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Kent follows the bouncing ball all summer

For the third straight year, Ernie Kent is giving up his summer to coach with USA Basketball.

In 2001, the University of Oregon coach assisted Jim Boeheim with the U.S. team that won the 21-and-under World Championship. For the last two years, Kent has been head coach of the U.S. team that will participate in the Junior World Championships, July 10-20, in Thessaloniki, Greece.

Kent says he's not doing it for the frequent-flier miles.

'I'm not doing it for Ernie Kent's rŽsumŽ, either,' Kent says. 'I do it for Oregon basketball. We don't have the national reputation of schools such as Arizona, Stanford, Southern Cal, Notre Dame and Kentucky in terms of winning championships and putting players in the NBA. Anything I can do to bridge the gap, enhance our recruiting and put us on a level playing field with the powers, I am going to do it.

'It is a big part of the reason we were able to recruit (Seattle's) Aaron Brooks this year.'

Kent leaves June 24 for Dallas and a two-week training camp where the U.S. roster will be pared from 18 to 12 players. The roster is likely to include 6-11 UCLA freshman Ryan Hollins, but it won't have Duck freshman-to-be Brooks, a member of Kent's team that earned the bronze medal at last summer's Junior World Championship qualifying event. Brooks declined to try out for this year's team, opting to spend the summer in Eugene and prepare for his role as the successor to point guard Luke Ridnour.

'Aaron would have done whatever we needed him to do,' Kent says. 'Had Luke stayed at Oregon, Aaron would be at our training camp later this month with me. Aaron and Brandon Lincoln (a sophomore-to-be out of Jefferson High) will have to do the job for us at the most important position in the game, and this will give Aaron a chance to better acclimate himself to Oregon basketball.'

While Kent was in Colorado Springs, Colo., he listened on his cell phone to the 200-meter finals at the Pacific-10 Conference Track and Field Championships. His son, Jordan Kent, won in a personal-best time of 20.99 seconds.

'I was probably more excited listening to it than had I actually been there,' the elder Kent says. 'That is pretty incredible for him to do as a freshman, particularly since he is doubling in basketball and track. The window is so small in terms of conditioning and getting yourself ready for track.'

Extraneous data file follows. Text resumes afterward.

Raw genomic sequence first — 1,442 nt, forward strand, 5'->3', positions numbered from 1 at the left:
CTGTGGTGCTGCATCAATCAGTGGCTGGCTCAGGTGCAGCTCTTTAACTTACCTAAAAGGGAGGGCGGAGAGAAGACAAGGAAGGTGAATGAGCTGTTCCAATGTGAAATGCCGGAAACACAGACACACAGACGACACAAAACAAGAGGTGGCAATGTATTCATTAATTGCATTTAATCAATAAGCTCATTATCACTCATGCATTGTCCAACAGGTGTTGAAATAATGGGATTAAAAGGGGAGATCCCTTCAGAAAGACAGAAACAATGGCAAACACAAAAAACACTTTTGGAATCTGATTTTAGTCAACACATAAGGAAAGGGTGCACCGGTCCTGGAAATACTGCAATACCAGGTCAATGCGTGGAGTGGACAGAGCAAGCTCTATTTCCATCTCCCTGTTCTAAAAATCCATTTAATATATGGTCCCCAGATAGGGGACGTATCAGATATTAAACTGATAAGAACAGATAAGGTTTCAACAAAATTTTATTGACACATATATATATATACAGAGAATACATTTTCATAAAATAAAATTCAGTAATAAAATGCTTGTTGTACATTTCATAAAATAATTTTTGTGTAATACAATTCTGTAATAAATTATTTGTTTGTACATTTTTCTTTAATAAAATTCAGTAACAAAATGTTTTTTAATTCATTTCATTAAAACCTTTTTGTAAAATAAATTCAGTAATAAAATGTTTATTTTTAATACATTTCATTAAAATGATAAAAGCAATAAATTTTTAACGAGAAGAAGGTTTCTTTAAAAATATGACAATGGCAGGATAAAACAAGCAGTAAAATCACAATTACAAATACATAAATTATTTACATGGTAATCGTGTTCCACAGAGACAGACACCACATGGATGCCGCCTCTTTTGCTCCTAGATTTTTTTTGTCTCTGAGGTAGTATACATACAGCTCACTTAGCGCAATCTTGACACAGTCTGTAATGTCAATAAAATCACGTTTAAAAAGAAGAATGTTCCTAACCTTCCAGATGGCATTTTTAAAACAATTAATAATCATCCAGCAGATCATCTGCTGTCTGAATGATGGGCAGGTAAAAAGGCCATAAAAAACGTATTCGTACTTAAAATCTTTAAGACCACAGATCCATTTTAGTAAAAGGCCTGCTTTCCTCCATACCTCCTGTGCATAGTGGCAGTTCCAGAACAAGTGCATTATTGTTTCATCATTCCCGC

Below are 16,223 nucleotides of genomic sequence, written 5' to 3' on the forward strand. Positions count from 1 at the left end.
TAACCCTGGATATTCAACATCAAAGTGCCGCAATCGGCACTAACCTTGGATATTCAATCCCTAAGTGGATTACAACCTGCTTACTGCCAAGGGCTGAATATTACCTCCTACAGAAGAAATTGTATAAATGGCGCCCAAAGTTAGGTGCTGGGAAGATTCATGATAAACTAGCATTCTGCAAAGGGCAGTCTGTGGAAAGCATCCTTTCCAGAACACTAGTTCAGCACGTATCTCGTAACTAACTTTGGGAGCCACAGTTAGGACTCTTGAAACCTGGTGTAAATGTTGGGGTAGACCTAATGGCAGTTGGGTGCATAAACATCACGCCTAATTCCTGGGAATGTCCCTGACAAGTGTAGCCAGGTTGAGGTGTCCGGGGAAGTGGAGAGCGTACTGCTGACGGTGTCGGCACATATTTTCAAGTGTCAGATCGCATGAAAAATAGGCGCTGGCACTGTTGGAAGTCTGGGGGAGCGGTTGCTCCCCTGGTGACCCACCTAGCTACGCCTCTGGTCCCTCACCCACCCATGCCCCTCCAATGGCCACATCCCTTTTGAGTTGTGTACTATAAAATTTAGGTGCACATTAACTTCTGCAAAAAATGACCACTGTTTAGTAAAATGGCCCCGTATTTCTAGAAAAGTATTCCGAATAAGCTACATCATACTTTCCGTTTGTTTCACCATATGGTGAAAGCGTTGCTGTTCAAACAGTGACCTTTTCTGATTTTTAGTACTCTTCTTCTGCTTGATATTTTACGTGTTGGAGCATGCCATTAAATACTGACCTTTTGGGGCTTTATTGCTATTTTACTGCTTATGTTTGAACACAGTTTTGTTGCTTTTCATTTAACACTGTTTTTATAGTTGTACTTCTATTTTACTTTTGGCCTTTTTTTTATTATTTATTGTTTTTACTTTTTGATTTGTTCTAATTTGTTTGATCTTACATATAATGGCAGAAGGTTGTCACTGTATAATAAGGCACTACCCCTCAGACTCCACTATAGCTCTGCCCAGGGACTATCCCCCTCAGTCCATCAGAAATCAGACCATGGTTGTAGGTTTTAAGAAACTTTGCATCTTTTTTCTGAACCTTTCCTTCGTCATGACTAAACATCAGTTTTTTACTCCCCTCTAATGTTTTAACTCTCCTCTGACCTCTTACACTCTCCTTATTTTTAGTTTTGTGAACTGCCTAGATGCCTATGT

Could Jordan's participation in track hamper his development as a basketball player?

'Yes and no,' Kent says. 'As a basketball coach, I want him to concentrate on basketball. The track coach wants him to concentrate on track. As a dad, I want him to have the opportunity to be all he can be and make a decision in what he wants to do in terms of athletics.

'Ultimately, he may decide he wants to do one or the other in order to be exceptional at that sport. Or he might be that unique guy who can do both.'

• Portland State football coach Tim Walsh is interviewing four candidates to replace Nigel Burton, 27, who left the staff after two years to accept a job at Oregon State coaching cornerbacks.

'I knew I was going to lose him; it was just a matter of when,' Walsh says of Burton. 'It's a chance for him to make a lot of money and grow at the profession. They are going to love him. Not only is he a good coach, he is a good person.'

Walsh lost another assistant last week Vic Venuta, who had coached the defensive line since 1995. Venuta left to enter private business in Northern California. He will be replaced by former Viking standout Saga Tuitele, who will coach defensive tackles. Rick Anderson's position on the staff was elevated, and he now will be in charge of the defensive line.

• OSU offensive guard Kanan Sanchez, who was suspended last week after missing 15 mandatory workout sessions during the spring, is making them up. If he does, he probably will be reinstated and invited to training camp in August. Beaver coaches consider Sanchez, a 6-3, 345-pound senior-to-be, the most talented of their offensive lineman. They worry, as did Coach Dennis Erickson's staff, about his work ethic and propensity to gain weight.

Beaver coaches also are concerned about the academic eligibility of defensive end Noah Happe, who missed spring ball to concentrate on his schoolwork. Happe will find out at the end of spring term if he passed enough classes to be eligible to play next fall. Even if he passes his spring classes, he will have to attend summer school.